The Michiko Kakutani review is quickly becoming notorious; everyone is talking about how divided the opinions on Jonathan Littell's book have been and will likely continue to be. I am reading the book now, and am completely engrossed—it's the kind of book you read late into the night—and I'll be attempting something of a post about it once I've gotten further in.
For now, I want to direct you to Daniel Mendelsohn's review in the NYRB; Mendelsohn's rich background in classics and his own research into the Holocaust give him a unique ability to size the novel up, I almost said properly, but that's most certainly not what I want to say. In fact, I'm generally irritated by efforts to adjudicate who's reviewing this kind of novel 'properly' and who's "getting it wrong" by insisting that they missed the book's 'point' or are "clueless." I certainly don't believe that all interpretations of a complex work like The Kindly Ones are valid, but I don't see how one can reasonably be disappointed to see reactions like Kakutani's cropping up in the book's wake, and I find this disdainful intellectual policing hardly helpful in interpreting the book or offering a single reason why someone should read it.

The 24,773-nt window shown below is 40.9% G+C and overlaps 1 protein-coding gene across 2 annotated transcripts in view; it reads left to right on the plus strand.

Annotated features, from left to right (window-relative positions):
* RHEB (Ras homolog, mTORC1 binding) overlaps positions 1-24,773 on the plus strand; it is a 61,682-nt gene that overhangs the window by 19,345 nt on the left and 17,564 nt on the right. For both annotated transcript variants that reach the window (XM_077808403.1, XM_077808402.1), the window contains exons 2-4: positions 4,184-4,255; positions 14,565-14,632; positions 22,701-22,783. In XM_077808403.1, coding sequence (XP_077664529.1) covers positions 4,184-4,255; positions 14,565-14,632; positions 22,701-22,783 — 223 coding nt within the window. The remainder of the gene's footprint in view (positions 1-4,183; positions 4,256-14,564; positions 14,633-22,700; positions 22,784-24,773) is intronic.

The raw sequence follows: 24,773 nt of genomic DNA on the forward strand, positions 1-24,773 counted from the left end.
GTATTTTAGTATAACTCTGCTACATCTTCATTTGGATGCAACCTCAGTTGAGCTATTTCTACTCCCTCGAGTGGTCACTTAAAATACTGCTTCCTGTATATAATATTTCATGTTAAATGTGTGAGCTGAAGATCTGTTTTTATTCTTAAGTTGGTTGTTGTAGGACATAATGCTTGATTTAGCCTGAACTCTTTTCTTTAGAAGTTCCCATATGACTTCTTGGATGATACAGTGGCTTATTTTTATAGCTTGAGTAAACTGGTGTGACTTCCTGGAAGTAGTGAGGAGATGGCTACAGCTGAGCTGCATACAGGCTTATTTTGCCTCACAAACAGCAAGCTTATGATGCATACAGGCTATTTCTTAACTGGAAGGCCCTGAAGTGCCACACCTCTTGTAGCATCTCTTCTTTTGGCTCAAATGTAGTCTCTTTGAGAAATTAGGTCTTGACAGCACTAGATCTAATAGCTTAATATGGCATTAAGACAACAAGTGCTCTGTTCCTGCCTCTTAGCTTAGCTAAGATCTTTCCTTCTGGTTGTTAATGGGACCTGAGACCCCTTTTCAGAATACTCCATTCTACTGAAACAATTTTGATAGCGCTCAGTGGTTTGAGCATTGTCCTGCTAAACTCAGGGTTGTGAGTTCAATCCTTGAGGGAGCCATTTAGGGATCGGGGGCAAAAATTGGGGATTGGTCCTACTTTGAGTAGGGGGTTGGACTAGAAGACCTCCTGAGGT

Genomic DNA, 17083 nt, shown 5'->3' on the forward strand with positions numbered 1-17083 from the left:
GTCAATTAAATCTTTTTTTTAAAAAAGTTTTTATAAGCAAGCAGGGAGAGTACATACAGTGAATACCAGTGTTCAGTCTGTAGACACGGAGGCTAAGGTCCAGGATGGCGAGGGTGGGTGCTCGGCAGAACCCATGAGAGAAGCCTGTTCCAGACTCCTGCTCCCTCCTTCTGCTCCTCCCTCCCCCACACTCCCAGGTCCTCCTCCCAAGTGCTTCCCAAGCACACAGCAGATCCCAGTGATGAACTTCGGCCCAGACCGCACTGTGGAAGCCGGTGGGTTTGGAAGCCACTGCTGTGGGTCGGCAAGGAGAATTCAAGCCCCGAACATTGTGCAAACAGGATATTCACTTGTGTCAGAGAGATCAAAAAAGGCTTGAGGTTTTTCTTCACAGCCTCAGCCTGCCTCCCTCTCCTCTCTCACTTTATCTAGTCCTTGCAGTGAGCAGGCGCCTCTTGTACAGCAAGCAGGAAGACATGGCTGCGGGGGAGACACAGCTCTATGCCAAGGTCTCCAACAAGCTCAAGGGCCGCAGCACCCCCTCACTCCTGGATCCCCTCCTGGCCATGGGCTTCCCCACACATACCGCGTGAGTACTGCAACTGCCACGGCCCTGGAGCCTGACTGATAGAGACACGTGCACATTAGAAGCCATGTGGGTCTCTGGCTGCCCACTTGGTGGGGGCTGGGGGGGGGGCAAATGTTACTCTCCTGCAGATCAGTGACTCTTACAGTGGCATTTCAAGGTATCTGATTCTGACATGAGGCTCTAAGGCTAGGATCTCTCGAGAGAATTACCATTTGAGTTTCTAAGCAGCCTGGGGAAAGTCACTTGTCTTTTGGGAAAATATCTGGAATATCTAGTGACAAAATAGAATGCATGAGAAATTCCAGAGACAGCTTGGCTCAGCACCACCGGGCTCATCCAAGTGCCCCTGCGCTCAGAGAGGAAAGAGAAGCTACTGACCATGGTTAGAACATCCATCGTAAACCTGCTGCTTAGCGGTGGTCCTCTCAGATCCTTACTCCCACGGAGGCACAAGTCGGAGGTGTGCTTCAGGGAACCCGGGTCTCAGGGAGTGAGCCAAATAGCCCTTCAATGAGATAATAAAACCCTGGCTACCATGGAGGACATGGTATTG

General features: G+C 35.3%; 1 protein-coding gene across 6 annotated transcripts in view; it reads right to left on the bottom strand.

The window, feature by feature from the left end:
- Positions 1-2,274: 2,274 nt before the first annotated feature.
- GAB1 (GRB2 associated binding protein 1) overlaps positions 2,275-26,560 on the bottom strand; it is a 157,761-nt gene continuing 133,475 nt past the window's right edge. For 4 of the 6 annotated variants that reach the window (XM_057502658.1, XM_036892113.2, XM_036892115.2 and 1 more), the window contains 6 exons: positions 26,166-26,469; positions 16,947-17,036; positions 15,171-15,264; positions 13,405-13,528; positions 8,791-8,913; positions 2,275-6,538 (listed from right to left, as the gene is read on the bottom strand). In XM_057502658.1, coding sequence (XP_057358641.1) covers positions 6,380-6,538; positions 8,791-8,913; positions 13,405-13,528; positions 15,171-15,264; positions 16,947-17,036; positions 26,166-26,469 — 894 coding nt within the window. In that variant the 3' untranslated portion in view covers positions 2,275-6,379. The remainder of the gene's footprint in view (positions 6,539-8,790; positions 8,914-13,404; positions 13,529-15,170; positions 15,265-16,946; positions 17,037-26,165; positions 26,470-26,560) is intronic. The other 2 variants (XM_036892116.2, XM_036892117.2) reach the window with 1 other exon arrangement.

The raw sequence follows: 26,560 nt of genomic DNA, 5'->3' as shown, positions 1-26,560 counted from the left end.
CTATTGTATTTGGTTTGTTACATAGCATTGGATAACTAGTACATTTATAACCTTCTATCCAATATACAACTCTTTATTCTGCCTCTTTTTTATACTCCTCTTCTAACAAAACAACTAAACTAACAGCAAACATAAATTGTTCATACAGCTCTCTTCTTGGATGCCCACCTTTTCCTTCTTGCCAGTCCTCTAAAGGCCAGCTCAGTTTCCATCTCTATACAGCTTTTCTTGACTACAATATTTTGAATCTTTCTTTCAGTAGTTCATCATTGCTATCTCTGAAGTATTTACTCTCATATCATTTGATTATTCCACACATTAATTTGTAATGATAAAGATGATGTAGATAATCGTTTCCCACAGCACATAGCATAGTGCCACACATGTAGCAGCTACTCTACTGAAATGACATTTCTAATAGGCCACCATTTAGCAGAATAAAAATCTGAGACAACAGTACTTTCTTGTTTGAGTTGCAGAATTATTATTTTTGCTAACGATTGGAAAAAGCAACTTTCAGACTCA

Mendelsohn doesn't condescend to the book's detractors, yet is able to demonstrate what in the book eludes their grasp. It's a great review, and I think will allow you to figure out quite well whether you'd find the book worthwhile or not.